Senators 1, Public Servants 0, to use a sporting analogy the Minister would understand.
Of course the real score is about Government 6, Free Speech Zilch, because Conroy is well advanced in plans to impose a filtering scheme that is not, despite Conroy’s claims, just intended to block material of the sort currently banned by the Australian Communications and Media Authorities’s wholly useless blacklist of websites.
Conroy keeps asserting that any claims he wants to censor the internet are hysterical misreporting. But when pressed, he and his officials start dancing around the issue. When Ludlam tried to tease out what specifically would be blocked under mandatory ISP filtering, Conroy first tried to head him off by claiming that everything was still up in the air. “You are jumping ahead of where we are actually at in the development of it.” “We are just at the very early stages. You are actually jumping ahead.” “We are actually only in the early stages…”
When that doesn’t help, Conroy goes to his default position: he’s just trying to block what’s illegal anyway. “We would be enforcing existing laws,” Conroy told Ludlam. And “I am not looking to blanket-ban some of the material that it is being claimed I want to blanket-ban, but some material online, such as child pornography, is illegal,” he told The Age today.
Well that’s OK then. Who can object to blocking what’s already illegal?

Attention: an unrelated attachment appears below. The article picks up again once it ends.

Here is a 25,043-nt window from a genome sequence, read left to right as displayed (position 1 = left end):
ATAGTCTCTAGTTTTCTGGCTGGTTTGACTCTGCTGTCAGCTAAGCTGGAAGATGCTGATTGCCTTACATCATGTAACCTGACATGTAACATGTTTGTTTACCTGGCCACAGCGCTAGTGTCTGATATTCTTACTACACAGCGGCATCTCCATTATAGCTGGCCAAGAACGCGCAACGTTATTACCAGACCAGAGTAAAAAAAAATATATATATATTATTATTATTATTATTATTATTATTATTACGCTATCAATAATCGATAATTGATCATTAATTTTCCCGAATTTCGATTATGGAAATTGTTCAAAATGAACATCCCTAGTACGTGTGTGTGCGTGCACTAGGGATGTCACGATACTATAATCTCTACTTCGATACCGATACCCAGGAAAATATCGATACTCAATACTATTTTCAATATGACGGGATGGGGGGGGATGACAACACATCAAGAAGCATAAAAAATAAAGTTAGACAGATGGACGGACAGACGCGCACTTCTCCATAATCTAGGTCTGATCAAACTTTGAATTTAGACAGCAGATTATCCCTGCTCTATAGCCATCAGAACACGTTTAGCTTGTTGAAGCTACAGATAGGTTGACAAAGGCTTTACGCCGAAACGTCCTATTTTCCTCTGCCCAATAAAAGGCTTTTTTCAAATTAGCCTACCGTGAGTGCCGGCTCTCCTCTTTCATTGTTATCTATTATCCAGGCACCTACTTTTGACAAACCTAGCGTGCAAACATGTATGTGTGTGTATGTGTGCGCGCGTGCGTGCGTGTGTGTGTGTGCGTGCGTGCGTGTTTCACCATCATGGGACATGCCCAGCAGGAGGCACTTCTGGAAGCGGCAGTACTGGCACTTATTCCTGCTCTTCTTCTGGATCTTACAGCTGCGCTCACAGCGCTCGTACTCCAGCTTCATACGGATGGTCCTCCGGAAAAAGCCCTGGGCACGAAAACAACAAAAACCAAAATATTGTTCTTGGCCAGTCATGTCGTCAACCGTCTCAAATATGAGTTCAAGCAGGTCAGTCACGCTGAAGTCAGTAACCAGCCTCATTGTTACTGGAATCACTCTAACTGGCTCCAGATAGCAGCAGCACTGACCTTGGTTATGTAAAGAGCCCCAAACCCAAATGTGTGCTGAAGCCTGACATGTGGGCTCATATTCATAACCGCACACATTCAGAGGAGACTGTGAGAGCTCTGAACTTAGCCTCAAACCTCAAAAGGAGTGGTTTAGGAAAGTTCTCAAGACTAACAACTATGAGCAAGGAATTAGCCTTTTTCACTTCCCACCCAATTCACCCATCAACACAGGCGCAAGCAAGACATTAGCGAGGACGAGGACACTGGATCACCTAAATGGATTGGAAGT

Do you know what’s illegal on the internet under Australian law? It’s not just child pornography or bomb-making manuals. Any material classified RC or X18+ by the Classification Board is outright banned – which includes non-simulated sex (and even simulated sex, and for that matter anything dealing with “intense adult themes” is banned if access isn’t restricted).
This means material that is available in bagged magazines in newsagents across the country is illegal online. Makes sense huh? Despite the claims of Conroy’s officials, the UK doesn’t have such a nonsensical online restriction.
Don’t like porn? Well, gambling is banned too. Australian sites, that is – we haven’t yet moved to an outright ban on access to overseas gambling sites, but Nick Xenophon wants us to.
If you’re still relaxed, are you aware that, under changes introduced by Phillip Ruddock, “counselling suicide” on the internet is a criminal offence? Despite claims to the contrary from the Howard Government, this was directly aimed at stifling debate about euthanasia and the work of euthanasia support groups and campaigners. And despite the fact that, as Electronic Frontiers Australia has pointed out, the suicide rate has fallen since the internet became widely available.
To say nothing of Australia’s reflexive support for music and film multinationals’ draconian attempts to prosecute file-sharing.
And under Conroy’s filtering scheme, all of these restrictions have to be interpreted by a bureaucrat when deciding whether to ban a website, or perhaps ban whole ranges of content based on keyword searches.
But Conroy refused to even discuss how much “overblocking” of content he would regard as inappropriate. Too early to say, actually.
The real worry here is that there is no science or evidence-based policy for what is blocked online in Australia. The Howard Government’s decisions on stifling free speech online were based on moral panics, not well-considered policy. The Rudd Government will be no different. The role of Nick Xenophon and Steve Fielding, who wants to impose his own warped sexual morality on the rest of us, will be important to a Government that relies on their votes in the Senate.
But they’re not the main problem – the Government itself is. And Conroy is working overtime to keep the Government’s assault on free speech out of sight as much as possible.